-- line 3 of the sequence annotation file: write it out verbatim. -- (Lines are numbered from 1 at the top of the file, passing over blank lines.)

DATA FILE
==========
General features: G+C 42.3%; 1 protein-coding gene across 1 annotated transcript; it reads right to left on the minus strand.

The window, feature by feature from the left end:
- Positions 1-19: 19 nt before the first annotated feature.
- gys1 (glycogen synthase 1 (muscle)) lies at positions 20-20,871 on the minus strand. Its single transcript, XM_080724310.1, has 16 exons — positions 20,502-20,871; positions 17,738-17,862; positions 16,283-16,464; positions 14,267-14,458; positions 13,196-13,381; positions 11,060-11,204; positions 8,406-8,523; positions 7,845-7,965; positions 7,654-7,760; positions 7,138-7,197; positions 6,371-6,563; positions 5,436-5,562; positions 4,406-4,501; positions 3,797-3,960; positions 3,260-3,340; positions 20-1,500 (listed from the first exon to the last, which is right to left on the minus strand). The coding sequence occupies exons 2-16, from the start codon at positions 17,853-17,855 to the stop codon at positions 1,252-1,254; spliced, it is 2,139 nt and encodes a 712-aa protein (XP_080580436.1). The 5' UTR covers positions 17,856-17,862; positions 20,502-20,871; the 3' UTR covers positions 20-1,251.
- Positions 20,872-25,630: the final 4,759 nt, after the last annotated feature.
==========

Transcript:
- Positions 1-19: 19 nt before the first annotated feature.